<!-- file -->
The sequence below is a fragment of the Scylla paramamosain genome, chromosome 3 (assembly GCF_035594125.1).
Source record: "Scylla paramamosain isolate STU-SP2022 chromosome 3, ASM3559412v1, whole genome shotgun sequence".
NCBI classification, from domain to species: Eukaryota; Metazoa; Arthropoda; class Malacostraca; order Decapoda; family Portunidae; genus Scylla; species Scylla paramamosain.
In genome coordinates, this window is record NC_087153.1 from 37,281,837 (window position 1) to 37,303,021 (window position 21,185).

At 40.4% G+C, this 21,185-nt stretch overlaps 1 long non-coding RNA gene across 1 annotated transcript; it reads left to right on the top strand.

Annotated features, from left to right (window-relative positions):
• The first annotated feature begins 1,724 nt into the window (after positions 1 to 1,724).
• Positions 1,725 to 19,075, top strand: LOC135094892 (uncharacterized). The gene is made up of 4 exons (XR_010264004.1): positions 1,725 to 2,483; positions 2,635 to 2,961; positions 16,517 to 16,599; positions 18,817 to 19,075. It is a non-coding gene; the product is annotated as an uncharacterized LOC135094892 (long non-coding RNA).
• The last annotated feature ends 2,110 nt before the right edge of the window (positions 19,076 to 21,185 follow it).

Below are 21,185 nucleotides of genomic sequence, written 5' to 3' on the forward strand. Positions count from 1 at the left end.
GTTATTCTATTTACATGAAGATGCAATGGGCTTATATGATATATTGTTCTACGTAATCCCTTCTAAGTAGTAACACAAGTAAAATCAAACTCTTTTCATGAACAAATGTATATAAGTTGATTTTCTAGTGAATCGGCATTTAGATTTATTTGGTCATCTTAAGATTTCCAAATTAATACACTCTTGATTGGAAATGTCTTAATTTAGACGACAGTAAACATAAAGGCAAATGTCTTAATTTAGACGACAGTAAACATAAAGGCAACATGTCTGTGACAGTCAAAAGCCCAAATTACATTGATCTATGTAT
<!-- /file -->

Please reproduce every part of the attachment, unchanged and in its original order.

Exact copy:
The sequence below is a fragment of the Scylla paramamosain genome, chromosome 3 (assembly GCF_035594125.1).
Source record: "Scylla paramamosain isolate STU-SP2022 chromosome 3, ASM3559412v1, whole genome shotgun sequence".
NCBI classification, from domain to species: Eukaryota; Metazoa; Arthropoda; class Malacostraca; order Decapoda; family Portunidae; genus Scylla; species Scylla paramamosain.
In genome coordinates, this window is record NC_087153.1 from 37,281,837 (window position 1) to 37,303,021 (window position 21,185).

At 40.4% G+C, this 21,185-nt stretch overlaps 1 long non-coding RNA gene across 1 annotated transcript; it reads left to right on the top strand.

Annotated features, from left to right (window-relative positions):
• The first annotated feature begins 1,724 nt into the window (after positions 1 to 1,724).
• Positions 1,725 to 19,075, top strand: LOC135094892 (uncharacterized). The gene is made up of 4 exons (XR_010264004.1): positions 1,725 to 2,483; positions 2,635 to 2,961; positions 16,517 to 16,599; positions 18,817 to 19,075. It is a non-coding gene; the product is annotated as an uncharacterized LOC135094892 (long non-coding RNA).
• The last annotated feature ends 2,110 nt before the right edge of the window (positions 19,076 to 21,185 follow it).

Below are 21,185 nucleotides of genomic sequence, written 5' to 3' on the forward strand. Positions count from 1 at the left end.
GTTATTCTATTTACATGAAGATGCAATGGGCTTATATGATATATTGTTCTACGTAATCCCTTCTAAGTAGTAACACAAGTAAAATCAAACTCTTTTCATGAACAAATGTATATAAGTTGATTTTCTAGTGAATCGGCATTTAGATTTATTTGGTCATCTTAAGATTTCCAAATTAATACACTCTTGATTGGAAATGTCTTAATTTAGACGACAGTAAACATAAAGGCAAATGTCTTAATTTAGACGACAGTAAACATAAAGGCAACATGTCTGTGACAGTCAAAAGCCCAAATTACATTGATCTATGTAT